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Verizon says unlimited data is unnecessary

Verizon is the best carrier in the land, with Big Red making a clean sweep in the latest RootMetrics Score card in six categories and winning overall for the last six years between it and its US carrier rivals in the same report. At the same time, however, Verizon has been heavily criticized for eliminating unlimited data from its internet offerings, giving customers tiered choices (2GB, 3GB, 4GB, 6GB, 8GB, 10GB, etc.) instead. At an investor conference yesterday, Verizon Chief Financial Officer (CFO) Fran Shammo said that “At the end of the day, people don’t need unlimited plans.” Shammo also went on to say that “You cannot make money on an unlimited video world,” inferring that a number of consumers want unlimited data to watch videos (which is the same thing I can attest to from talks with T-Mobile consumers online).

Some journalists have taken this story and painted Verizon and Shammo in a negative light, but I disagree. I believe that, true to what Shammo has said, unlimited data is unnecessary and is impossible and unfeasible for both consumers and Verizon itself.

Fellow journalists are making unlimited data out to be the gold standard of what phone internet is all about, but it’s only ideal for those who 1) experience 4G at every moment of the month and 2) live in an area where 4G LTE cellular data reception is strong. Unfortunately, most unlimited data plans are only unlimited with speed throttling from 4G to 2G speeds after a certain amount of data (say, 5GB or 10GB) and only work for those who live in metro or urban areas. If you live in rural areas where 4G is hard to detect, you wouldn’t experience 4G data anyway.

With that said, tiered data plans work for everyone because they give you enough of a selection between what you can afford and what you want, and allow consumers who are truly data-hungry to rely on home Wi-Fi plans. For example, WiFi plans in my area promise 20Mbps speeds (which is half of what I once experienced on Verizon’s network when I lived in a more suburban location) for about $45 or so a month. That’s unlimited data for me, since there’s no limit to the amount of internet I use on a regular basis. I watch Netflix, Hulu, play internet games, and read the internet for hours on end as part of my job as a journalist – and I pay the exact same thing each month (no more, no less). I haven’t had one hiccup in my work life and business pursuits, and home internet helps me achieve that.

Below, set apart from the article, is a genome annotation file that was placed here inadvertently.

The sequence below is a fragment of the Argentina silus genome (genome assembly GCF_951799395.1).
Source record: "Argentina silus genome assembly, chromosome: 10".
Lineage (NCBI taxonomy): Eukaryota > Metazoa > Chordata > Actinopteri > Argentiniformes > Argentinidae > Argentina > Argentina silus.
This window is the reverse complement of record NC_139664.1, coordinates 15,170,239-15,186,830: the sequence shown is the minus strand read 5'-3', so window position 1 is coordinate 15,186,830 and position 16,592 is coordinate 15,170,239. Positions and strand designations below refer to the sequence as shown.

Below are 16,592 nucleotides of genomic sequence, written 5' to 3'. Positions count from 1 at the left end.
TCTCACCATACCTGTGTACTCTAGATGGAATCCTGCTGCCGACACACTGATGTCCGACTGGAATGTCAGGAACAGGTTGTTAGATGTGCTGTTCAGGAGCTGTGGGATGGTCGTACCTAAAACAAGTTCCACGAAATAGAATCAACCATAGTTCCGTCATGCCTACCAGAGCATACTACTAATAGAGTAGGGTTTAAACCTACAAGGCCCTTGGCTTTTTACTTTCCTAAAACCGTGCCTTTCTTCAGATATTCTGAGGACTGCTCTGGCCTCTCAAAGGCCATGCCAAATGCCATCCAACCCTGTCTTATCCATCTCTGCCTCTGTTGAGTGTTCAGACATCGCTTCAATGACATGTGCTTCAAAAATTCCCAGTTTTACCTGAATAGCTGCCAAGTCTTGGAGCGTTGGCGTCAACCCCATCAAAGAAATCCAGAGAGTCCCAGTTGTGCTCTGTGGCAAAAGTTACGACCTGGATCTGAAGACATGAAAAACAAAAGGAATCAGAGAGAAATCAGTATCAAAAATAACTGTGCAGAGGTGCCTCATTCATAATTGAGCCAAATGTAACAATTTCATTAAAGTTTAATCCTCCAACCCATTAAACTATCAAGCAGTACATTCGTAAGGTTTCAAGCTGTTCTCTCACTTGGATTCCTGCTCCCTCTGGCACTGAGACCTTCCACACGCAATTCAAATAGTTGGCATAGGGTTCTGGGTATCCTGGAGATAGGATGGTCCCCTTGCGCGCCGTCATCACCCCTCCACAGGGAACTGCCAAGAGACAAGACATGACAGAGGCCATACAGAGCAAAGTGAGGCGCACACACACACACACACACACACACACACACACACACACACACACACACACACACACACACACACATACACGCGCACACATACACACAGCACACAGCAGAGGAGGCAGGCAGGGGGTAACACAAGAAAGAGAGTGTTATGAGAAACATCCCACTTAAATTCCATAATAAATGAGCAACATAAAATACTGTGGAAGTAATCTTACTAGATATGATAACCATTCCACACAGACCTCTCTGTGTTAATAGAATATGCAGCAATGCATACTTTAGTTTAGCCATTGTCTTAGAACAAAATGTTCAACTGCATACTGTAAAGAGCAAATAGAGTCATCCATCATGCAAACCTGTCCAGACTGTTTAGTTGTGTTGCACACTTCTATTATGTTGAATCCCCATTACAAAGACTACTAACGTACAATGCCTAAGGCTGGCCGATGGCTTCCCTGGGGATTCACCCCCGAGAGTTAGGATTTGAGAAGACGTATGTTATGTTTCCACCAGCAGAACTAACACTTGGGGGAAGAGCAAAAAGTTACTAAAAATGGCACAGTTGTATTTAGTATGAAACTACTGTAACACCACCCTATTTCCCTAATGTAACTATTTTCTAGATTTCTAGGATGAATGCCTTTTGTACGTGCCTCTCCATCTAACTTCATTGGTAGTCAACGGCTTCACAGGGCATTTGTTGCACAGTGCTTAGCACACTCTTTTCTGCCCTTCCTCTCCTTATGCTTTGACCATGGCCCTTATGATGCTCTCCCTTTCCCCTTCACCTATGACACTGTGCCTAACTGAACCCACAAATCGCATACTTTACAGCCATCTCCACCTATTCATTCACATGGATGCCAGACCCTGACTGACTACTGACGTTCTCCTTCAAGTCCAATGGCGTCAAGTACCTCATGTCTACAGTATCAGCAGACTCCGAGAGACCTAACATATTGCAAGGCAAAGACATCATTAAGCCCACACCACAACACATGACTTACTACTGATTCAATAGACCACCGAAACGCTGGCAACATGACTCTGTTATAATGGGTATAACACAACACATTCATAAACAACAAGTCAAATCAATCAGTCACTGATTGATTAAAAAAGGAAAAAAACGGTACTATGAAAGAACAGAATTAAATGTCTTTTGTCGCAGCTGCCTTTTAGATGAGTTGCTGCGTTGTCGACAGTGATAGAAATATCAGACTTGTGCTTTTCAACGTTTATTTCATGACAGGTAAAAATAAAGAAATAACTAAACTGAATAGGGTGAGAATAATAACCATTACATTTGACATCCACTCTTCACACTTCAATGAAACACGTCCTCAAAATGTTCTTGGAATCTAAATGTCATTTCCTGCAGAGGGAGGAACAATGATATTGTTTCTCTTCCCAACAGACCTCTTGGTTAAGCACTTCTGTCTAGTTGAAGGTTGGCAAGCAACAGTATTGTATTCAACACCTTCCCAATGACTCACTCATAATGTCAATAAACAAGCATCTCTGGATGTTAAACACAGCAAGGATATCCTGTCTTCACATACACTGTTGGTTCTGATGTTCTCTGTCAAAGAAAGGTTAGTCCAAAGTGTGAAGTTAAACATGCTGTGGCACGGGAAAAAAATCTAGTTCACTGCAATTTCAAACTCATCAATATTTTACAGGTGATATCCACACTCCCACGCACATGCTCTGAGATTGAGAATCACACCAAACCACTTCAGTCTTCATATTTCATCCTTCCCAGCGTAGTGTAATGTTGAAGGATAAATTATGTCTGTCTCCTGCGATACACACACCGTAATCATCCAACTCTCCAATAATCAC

Additionally, Verizon and I have an agreement where I save $25 a month on each phone that I own with Big Red. Since I have 5 phones in my name with Big Red, I save $125 a month on my phone bill. I own 7 lines with Verizon (5 smartphones, 2 smartwatches), so I’m unafraid of paying a great price for a great experience. Though Verizon doesn’t have perfect coverage in my new location, I see little reason to leave them because T-Mobile and AT&T aren’t available in my area. Only Verizon and regional carrier US Cellular are — and regional carriers come with rules, regulations, and restrictions of their own. In my current setup, I’m perfectly happy with having those phone discounts over more, unlimited data that I can’t access.

Nothing in life is perfect, but I think calling for unlimited data is like chasing the wind. At some point, you have to accept the fleeting, the elusive, and move on with what life brings. Home WiFi does bring unlimited data, and for now, that’s all that the majority of us really need, anyway.

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